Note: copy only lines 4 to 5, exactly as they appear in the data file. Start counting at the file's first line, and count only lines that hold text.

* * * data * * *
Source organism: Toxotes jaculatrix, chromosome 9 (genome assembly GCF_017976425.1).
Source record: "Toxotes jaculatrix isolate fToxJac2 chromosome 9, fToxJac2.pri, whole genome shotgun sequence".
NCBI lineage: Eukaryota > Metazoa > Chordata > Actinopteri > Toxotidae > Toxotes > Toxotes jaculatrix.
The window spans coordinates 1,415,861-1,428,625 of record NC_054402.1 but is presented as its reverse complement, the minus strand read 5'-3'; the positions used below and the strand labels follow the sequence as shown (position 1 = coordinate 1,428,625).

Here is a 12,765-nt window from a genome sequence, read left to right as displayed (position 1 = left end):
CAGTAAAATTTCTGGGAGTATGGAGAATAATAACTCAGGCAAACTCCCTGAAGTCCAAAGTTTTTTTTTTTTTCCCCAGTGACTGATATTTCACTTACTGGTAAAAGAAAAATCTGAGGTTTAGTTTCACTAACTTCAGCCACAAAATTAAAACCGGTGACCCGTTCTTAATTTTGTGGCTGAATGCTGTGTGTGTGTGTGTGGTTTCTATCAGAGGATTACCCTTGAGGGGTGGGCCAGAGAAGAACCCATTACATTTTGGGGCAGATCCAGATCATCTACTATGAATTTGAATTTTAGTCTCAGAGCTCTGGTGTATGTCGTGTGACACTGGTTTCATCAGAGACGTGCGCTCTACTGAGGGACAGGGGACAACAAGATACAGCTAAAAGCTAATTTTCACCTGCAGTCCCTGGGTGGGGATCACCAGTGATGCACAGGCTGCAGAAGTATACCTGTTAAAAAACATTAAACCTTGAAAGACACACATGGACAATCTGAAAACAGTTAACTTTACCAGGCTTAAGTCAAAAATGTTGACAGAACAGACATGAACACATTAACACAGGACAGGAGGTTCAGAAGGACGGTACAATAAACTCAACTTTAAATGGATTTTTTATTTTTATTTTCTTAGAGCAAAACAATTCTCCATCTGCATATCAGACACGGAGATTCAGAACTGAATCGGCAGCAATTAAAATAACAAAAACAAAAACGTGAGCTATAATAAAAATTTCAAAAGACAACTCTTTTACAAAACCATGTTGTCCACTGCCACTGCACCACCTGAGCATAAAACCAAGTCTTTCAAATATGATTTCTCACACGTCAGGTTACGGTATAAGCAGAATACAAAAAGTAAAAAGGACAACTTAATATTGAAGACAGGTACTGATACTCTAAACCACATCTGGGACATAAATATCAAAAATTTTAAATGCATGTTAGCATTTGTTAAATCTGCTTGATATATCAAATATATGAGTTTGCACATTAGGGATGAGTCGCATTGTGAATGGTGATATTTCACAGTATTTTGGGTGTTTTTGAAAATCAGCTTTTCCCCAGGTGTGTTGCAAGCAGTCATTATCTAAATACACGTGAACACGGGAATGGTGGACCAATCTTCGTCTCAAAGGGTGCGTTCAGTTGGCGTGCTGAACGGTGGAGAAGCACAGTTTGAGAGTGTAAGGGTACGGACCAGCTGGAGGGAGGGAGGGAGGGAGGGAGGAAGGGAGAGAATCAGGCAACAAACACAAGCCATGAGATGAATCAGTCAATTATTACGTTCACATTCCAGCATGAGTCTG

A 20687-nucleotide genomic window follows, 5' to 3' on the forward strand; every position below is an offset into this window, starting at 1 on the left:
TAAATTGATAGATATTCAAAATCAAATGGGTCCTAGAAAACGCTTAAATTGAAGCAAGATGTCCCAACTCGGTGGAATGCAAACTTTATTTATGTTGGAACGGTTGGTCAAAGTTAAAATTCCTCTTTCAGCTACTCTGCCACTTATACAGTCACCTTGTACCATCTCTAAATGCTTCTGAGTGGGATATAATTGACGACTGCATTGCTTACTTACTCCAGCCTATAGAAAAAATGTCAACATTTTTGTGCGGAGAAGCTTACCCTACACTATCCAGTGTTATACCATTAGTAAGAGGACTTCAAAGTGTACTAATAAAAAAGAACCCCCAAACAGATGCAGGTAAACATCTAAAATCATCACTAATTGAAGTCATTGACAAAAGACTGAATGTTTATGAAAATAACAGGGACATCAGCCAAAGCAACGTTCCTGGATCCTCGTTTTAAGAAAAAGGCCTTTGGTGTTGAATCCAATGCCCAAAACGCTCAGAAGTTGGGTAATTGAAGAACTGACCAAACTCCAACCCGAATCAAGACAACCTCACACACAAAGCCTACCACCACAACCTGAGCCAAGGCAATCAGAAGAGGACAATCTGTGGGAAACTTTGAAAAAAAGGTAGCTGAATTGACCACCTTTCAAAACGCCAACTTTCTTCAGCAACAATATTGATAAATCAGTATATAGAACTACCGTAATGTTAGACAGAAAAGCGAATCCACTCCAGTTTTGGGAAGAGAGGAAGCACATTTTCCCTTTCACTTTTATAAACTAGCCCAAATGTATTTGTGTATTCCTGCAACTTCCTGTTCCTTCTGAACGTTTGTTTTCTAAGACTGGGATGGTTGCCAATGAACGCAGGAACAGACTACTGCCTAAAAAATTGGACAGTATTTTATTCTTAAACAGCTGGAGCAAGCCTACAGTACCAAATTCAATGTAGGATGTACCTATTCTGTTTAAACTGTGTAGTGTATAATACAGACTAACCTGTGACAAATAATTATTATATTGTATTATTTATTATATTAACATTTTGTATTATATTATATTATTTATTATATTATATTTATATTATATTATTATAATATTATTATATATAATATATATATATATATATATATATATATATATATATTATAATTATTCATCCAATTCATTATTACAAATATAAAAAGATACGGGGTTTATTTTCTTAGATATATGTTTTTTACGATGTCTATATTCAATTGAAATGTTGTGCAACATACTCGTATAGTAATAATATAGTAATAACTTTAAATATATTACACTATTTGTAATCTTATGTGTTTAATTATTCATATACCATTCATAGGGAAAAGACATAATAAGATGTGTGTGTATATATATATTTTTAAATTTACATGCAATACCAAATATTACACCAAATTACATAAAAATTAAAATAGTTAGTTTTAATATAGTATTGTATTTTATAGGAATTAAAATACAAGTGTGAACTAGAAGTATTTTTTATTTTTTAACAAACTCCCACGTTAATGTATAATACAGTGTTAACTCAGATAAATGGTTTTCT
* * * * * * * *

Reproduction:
The window spans coordinates 1,415,861-1,428,625 of record NC_054402.1 but is presented as its reverse complement, the minus strand read 5'-3'; the positions used below and the strand labels follow the sequence as shown (position 1 = coordinate 1,428,625).

Here is a 12,765-nt window from a genome sequence, read left to right as displayed (position 1 = left end):